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Korean J Spine > Volume 13(2); 2016 > Article
Kim, Lim, Rim, and Oh: Clinical and Radiological Comparison of Semirigid (WavefleX) and Rigid System for the Lumbar Spine

Abstract

Objective

Spinal fusion operation is an effective treatment in the spinal pathology, but it could change the physiological distribution of load at the instrumented and adjacent segments. This retrospective study compared the radiological and clinical outcomes of patients undergoing lumbar fusion with semirigid rods versus rigid rods system.

Methods

Using transpedicular fixation and posterior lumbar interbody fusion at the level of L4/L5, 20 patients were treated with semirigid rods (WavefleX, SR group), and 20 patients with rigid rods (titanium, RR group). Clinical and radiological outcomes were evaluated, including visual analog score for lower back pain and leg pain, Prolo functional and economic scores, statues of implanted instruments, fusion rate, and complications during 24-month follow-up.

Results

Clinical scores were significantly improved until postoperative 24-month follow-up as compared with preoperative scores in both groups (p<0.05), with similar levels of improvement observed at the same time points postoperatively between the 2 groups. Prolo economic scores were significantly improved in SR group compared to RR until 12 months, but this improvement became similar after 18 months. The overall fusion rate was 94.1% until the 24-month follow-up for both groups. No significant complication was observed in both groups.

Conclusion

The results of the present study indicate that semirigid rods system with posterior lumbar interbody fusion showed similar clinical and radiological result with rigid rods system until 2 years after instrumentation. The WavefleX rods system, as a semirigid rods with unique characteristics, may be an effective alternative treatment for patients in lumbar fusion.

INTRODUCTION

Fusion is a widespread and accepted treatment for painful degenerative conditions of the lumbar spine11). Overall, the outcome after fusion appears to be quite inconsistent: a systematic review of mainly retrospective case series reported that satisfactory clinical outcomes ranged from just 16% to as high as 95%, with an average of around 68%22). Rigid posterior fixation is one of the most popular techniques to achieve a higher fusion rate, although, the benefits from this higher fusion rate have not yet been identified in clinical outcomes3,4,8,14). Various adverse effects of rigid fixation, including increased intradiscal pressure, increased facet loading of the adjacent segments, and a stress shielding effect on bone graft materials, had been reported5,17). The bony fusion and the effects of lumbar arthrodesis on adjacent segments could vary according to the surgical technique used for arthrodesis. But, there have been few reports on the differences in the effects of different arthrodesis techniques on adjacent segment disease. In a study using finite element analysis14), 2 arthrodesis models were analyzed and compared; semirigid fixation model combined with posterior lumbar interbody fusion and rigid fixation model combined with posterior lumbar interbody fusion. The rigid fixation model showed the greater amount of stress, with increased intervertebral disc pressure and contact force of the facet joints of both upper and lower adjacent segments compare to the semirigid fixation model. However, there are no clinical studies as well as in vivo biomechanical studies were present after this finite element analysis14). The present retrospective study compared the clinical and radiological outcomes of patients undergoing lumbar fusion with semirigid rods versus rigid rods.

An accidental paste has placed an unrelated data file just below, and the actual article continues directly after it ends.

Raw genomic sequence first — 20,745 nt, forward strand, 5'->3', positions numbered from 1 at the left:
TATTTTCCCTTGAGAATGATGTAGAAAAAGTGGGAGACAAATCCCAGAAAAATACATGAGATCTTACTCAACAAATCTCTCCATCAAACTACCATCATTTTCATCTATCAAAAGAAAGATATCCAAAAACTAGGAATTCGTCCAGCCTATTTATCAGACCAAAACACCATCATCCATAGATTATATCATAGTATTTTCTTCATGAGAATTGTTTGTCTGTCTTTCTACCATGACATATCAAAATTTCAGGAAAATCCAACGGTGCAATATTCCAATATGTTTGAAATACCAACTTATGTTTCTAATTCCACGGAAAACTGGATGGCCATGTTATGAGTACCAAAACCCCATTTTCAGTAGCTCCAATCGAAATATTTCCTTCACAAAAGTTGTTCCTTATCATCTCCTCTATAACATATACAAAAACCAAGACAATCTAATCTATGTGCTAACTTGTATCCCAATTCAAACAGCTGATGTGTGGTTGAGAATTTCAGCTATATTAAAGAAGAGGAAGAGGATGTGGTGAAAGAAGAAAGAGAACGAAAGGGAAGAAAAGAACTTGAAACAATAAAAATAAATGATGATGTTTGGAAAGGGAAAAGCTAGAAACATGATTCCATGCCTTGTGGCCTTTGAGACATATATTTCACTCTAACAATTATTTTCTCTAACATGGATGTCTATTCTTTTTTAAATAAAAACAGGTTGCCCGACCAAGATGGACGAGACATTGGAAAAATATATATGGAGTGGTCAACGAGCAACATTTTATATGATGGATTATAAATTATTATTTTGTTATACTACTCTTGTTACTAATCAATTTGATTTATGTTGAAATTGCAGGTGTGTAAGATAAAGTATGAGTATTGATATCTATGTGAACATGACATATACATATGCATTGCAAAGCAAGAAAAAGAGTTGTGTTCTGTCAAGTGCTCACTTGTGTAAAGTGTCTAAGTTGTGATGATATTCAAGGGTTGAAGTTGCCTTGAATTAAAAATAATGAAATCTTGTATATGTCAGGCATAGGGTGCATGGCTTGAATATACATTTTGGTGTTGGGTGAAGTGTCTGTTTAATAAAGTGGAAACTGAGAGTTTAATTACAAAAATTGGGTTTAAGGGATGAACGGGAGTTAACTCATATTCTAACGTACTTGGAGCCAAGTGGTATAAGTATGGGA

MATERIALS AND METHODS

Forty patients were retrospectively reviewed in this study between January 2012 and October 2013 at the single spine hospital, Korea (Table 1). These patients were treated by transpedicular fixation and lumbar fusion: 20 patients (semirigid rods, SR group) were treated with WavefleX rods system (Medyssey Co., Uijeongbu, Korea; Fig. 1) and 20 patients (rigid rods, RR group) were treated with titanium rods system. Patients were enrolled in the study if they presented with single-level, lumbar degenerative disease at the level of L4/L5, including lumbar disc herniation with segmental instability, lumbar spondylotic stenosis with segmental instability, or low-grade degenerative lumbar spondylolisthesis. Lumbar segmental instability was defined as sagittal translation of 3mm or more and sagittal angulations of 10° or more on dynamic flexion-extension films12,20). Patient inclusion criteria were persistent lower back pain and/or leg pain after an unsuccessful conservative therapy over a period of at least 6 months, and willingness to take part in follow-up procedures. The exclusive criteria included multilevel lumbar degenerative disease; a history of an earlier back operation; an extraspinal cause of lower back pain or leg pain; spinal infections and tumors; inflammatory arthritis; or metabolic bone disease.